U.S. import value exceeds 95 percent o the gross domestic product or all countries in the worldcombined. Even though imports were down in 2009,CBP processed imports valued at more than $1.7 trillionand the agency generated nearly $30 billion or the U.S.reasury. CBP remains the largest revenue generator orthe U.S. Government ater the Internal Revenue Serviceand the Social Security Administration. Among other developments this year, CBPestablished the
Commercial argeting and Analysis Center (CAC)
, an interagency working group, to ocus onimport saety issues. By partnering with other ederalagencies, CBP can more eectively protect Americanconsumers rom unsae imports and at the same timecoordinate review and inspection activities with otheragencies or which CBP serves as executive agent at theborder. CBP continues to move orward in modernizingthe agency’s business and inormation technology processes to acilitate trade. In February, a new phaseo the
 Automated Commercial Environment (ACE)
wasimplemented, allowing importers to le antidumpingand countervailing duty entry summaries electronically or the rst time.Moreover, not surprisingly, during scal year2009, China established itsel as our top source o imports. As the economies o the U.S. and Chinabecome increasingly intertwined, it is my expectationthat our capacity to resolve issues o mutual interestcollaboratively will be enhanced in such crucial areas asintellectual property rights and consumer product saety.Finally, I restate my intention to operationalizeour commitment to secure trade acilitation. I look orward to working with the private sector and with ourpartner agencies to contribute both to the security andthe prosperity, as well as the economic competitivenesso our nation.
Message from the Commissioner 
   M   e   s   s   a   g   e   f   r      m    t   h   e   C      m   m   i   s   s   i      n   e   r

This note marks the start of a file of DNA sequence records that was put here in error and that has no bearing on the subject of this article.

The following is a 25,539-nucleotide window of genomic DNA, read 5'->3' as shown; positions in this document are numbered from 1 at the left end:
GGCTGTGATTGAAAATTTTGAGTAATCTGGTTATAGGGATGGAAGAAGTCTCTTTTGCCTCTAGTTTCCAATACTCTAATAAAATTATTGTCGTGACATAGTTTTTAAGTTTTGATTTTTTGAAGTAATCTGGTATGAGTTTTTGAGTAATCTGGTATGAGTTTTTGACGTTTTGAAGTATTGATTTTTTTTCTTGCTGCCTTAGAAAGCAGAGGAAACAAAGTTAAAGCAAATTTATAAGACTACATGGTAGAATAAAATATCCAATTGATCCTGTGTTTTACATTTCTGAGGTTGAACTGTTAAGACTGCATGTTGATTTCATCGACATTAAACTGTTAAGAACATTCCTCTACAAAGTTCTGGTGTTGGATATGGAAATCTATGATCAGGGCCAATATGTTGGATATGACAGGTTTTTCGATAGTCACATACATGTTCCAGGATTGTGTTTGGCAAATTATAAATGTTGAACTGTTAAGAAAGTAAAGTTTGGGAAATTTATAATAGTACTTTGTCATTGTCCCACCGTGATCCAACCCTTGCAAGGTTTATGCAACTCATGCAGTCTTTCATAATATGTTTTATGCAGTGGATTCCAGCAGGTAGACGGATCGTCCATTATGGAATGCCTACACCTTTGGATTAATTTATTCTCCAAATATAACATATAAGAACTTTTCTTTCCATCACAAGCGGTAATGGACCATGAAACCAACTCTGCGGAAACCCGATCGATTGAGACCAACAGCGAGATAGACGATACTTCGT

U.S. Customs and border protectionU.S. Customs and border protection
 Alan BersinCommissioner 
U.S. Customs and border protection
U.S. Customs and border protection
   S   t   a   t   i   s   t   i   c   a   l   H   i   g   h   l   i   g   h   t   s
statistical highlights Mid-Fiscal Year 2010
During the rst six months o scal year 2009, U.S. imports rapidly declined.Seasonal patterns resumed by mid-year 2010, resulting in a moderate recovery in trade.
Imports are now at levels last seen in scal year 2006. Continued stability andmodest growth are projected or scal year 2010.
Te total value o imports processed by U.S. Customs and Border Protection was slightly more than $1.7 trillion in scal year 2009, a 25 percent decreaserom the previous year. By year end 2010, it is projected that the value o imports will increase 6 percent, totaling $1.8 trillion.
Consistent with recent years, only 29 percent o imported goods weredutiable. Te remaining goods were duty ree or ree under tari preerenceprograms.
During the rst six months o scal year 2010, CBP collected $15 billionin revenue or the U.S. government. It is projected that $31 billion will becollected by year end.
 A total o $130 million in antidumping/countervailing duties were collectedduring the rst hal o scal year 2010, down slightly rom the same periodlast year.
 Ater the Revenue Gap declined or ve, consecutive years, preliminary measurements indicate that the level o uncollected duties rose to 1.4 percent, which is roughly equivalent to levels reported in scal year 2007.
Based on a random sampling, 98.6 percent o the scal year 2010 imports were materially compliant with all U.S. trade laws and regulations. Tiscompliance rate is slightly higher than recent years.
Entry volume at the mid-point o scal year 2010 is 13 million. By year end,27 million entries are expected, an increase o 5 percent rom scal year 2009.
China surpassed Canada as the United States’ top source o imports in scalyear 2009, and is projected to maintain its lead through scal year 2011.